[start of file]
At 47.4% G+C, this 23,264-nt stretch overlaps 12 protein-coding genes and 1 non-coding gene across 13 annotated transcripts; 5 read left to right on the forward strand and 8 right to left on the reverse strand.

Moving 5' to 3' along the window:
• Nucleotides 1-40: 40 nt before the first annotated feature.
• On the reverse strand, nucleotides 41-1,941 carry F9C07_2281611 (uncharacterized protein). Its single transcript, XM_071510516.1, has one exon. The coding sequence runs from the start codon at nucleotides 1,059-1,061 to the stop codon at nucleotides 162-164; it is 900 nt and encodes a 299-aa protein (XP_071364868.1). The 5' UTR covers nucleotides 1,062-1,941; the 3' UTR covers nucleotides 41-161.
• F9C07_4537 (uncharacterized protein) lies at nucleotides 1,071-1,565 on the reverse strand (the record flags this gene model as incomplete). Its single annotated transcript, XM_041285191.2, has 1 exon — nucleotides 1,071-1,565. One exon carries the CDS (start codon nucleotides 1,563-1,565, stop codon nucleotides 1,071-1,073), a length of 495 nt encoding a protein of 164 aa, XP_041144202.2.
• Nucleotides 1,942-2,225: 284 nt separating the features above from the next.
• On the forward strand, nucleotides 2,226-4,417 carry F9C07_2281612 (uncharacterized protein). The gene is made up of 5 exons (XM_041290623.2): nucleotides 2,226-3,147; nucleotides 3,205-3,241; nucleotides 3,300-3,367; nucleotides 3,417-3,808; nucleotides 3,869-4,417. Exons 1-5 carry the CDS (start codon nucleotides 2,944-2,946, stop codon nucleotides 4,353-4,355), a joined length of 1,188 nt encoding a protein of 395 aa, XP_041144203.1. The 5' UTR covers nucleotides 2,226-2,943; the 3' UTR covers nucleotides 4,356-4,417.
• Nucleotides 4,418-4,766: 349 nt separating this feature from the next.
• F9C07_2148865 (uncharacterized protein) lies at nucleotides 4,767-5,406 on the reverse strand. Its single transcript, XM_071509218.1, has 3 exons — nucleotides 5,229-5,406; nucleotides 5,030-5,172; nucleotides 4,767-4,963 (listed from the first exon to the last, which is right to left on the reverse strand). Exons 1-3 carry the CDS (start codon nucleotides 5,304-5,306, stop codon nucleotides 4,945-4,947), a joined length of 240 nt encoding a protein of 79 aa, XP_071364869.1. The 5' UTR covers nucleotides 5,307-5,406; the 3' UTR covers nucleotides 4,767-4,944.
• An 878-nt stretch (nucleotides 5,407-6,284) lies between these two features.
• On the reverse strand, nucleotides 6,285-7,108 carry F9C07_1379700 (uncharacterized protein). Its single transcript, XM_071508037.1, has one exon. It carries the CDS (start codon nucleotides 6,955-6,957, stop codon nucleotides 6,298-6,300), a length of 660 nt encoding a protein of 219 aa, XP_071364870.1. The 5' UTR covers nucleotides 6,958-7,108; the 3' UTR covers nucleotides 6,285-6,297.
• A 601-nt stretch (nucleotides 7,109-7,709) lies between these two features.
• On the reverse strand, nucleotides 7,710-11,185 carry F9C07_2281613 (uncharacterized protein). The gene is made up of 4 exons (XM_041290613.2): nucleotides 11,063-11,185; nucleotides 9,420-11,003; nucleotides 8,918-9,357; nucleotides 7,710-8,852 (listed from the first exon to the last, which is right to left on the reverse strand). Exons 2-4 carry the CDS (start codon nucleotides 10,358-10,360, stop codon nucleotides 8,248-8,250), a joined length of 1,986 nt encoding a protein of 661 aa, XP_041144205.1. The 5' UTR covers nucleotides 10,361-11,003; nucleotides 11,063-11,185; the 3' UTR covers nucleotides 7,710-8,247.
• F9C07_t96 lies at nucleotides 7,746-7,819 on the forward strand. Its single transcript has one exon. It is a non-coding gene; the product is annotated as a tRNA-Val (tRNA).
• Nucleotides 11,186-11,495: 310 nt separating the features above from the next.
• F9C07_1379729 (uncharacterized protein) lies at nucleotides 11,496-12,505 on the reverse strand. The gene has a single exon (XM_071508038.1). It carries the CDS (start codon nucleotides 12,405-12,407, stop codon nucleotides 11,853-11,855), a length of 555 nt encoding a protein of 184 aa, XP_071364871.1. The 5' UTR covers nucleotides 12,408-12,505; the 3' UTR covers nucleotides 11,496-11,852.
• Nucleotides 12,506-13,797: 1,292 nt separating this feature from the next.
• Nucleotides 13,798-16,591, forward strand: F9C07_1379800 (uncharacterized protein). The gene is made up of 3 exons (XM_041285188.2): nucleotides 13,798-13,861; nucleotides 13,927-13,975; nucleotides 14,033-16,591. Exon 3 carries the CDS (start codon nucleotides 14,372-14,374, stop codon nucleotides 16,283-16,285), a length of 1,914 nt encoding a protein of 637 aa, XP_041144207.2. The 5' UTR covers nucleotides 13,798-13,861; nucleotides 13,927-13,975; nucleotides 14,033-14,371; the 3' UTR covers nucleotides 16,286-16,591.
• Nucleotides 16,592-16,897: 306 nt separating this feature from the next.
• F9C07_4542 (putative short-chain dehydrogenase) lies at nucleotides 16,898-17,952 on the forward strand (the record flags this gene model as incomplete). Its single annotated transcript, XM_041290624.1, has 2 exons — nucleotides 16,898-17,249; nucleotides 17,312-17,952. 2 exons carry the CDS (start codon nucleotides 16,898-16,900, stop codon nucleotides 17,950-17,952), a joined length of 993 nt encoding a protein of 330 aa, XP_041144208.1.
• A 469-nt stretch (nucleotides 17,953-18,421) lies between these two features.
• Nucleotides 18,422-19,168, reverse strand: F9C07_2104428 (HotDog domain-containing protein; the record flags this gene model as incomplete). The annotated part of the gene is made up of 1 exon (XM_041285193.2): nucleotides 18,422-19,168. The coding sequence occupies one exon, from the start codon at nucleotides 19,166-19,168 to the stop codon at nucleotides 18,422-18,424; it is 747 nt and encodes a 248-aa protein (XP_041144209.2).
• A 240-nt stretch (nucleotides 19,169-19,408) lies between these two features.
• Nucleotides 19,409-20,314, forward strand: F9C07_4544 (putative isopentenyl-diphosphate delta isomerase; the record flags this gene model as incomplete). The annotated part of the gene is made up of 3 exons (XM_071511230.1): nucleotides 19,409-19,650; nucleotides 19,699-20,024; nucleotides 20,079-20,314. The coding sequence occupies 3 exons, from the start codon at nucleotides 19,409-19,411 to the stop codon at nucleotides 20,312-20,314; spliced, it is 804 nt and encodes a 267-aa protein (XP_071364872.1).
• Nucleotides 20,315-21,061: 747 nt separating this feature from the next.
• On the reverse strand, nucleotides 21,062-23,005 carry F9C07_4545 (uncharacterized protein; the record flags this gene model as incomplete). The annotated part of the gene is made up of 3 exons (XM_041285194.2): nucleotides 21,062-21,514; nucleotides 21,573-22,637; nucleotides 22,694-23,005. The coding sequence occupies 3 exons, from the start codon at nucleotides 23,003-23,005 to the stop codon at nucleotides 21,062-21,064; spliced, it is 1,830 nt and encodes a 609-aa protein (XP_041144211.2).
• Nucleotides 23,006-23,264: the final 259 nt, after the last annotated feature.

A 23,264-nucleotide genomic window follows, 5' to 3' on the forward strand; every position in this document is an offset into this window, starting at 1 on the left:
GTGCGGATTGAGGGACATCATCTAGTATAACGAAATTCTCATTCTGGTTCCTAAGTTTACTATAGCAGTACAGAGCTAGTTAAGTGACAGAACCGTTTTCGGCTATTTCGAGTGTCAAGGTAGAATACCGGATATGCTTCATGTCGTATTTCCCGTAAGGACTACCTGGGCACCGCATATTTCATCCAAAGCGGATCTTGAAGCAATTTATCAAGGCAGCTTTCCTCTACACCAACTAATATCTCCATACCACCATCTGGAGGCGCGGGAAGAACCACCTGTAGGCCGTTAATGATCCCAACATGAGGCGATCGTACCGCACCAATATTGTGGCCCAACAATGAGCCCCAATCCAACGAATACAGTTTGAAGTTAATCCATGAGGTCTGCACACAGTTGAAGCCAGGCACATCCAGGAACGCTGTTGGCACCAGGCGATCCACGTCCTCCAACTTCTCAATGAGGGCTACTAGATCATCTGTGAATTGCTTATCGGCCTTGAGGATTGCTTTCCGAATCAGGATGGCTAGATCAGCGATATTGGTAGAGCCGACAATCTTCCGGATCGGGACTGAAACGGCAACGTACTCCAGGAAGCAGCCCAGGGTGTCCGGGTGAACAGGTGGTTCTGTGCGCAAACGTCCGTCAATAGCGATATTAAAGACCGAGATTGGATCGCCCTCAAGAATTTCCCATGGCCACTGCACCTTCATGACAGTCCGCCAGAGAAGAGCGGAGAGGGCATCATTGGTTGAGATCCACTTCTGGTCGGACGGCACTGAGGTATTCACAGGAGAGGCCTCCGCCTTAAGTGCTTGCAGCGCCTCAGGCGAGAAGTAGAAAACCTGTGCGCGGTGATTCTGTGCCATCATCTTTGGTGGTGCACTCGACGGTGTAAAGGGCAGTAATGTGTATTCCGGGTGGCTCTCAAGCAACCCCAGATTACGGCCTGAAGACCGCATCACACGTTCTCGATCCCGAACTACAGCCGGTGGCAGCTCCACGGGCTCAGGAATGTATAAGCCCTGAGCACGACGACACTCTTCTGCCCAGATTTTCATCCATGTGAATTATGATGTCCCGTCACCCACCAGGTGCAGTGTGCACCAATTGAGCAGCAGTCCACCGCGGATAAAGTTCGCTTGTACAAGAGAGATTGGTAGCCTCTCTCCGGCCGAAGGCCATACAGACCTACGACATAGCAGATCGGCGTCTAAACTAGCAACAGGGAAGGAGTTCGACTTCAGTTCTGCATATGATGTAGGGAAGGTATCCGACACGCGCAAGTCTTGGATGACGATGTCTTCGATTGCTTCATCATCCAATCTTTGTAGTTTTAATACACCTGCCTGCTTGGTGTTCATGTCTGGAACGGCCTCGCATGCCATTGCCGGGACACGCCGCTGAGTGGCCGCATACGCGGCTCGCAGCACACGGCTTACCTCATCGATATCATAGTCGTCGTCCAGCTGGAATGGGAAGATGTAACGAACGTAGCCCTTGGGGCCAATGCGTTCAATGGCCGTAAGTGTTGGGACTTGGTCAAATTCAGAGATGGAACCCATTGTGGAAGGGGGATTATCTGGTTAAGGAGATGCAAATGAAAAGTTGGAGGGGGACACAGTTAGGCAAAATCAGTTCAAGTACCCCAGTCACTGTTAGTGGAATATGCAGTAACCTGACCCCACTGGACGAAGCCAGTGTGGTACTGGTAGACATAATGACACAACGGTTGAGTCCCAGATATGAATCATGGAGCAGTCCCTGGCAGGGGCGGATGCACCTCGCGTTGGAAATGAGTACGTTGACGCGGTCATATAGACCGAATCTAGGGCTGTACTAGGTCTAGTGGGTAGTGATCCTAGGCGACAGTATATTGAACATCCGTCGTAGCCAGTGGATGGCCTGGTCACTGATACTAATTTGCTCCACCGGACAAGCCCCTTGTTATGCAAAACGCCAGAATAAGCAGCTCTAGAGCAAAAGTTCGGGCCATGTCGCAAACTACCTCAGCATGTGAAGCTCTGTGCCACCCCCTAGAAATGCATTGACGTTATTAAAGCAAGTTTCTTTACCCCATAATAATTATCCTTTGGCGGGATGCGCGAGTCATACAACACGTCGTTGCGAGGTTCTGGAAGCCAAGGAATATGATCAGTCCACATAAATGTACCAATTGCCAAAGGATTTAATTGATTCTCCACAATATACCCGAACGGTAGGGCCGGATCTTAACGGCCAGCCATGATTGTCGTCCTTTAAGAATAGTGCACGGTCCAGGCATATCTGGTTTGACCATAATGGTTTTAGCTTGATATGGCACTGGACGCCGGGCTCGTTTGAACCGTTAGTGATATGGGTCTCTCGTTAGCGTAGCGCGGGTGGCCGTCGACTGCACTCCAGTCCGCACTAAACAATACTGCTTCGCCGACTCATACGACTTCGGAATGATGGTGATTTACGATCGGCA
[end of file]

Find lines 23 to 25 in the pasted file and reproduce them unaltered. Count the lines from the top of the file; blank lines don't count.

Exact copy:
• A 240-nt stretch (nucleotides 19,169-19,408) lies between these two features.
• Nucleotides 19,409-20,314, forward strand: F9C07_4544 (putative isopentenyl-diphosphate delta isomerase; the record flags this gene model as incomplete). The annotated part of the gene is made up of 3 exons (XM_071511230.1): nucleotides 19,409-19,650; nucleotides 19,699-20,024; nucleotides 20,079-20,314. The coding sequence occupies 3 exons, from the start codon at nucleotides 19,409-19,411 to the stop codon at nucleotides 20,312-20,314; spliced, it is 804 nt and encodes a 267-aa protein (XP_071364872.1).
• Nucleotides 20,315-21,061: 747 nt separating this feature from the next.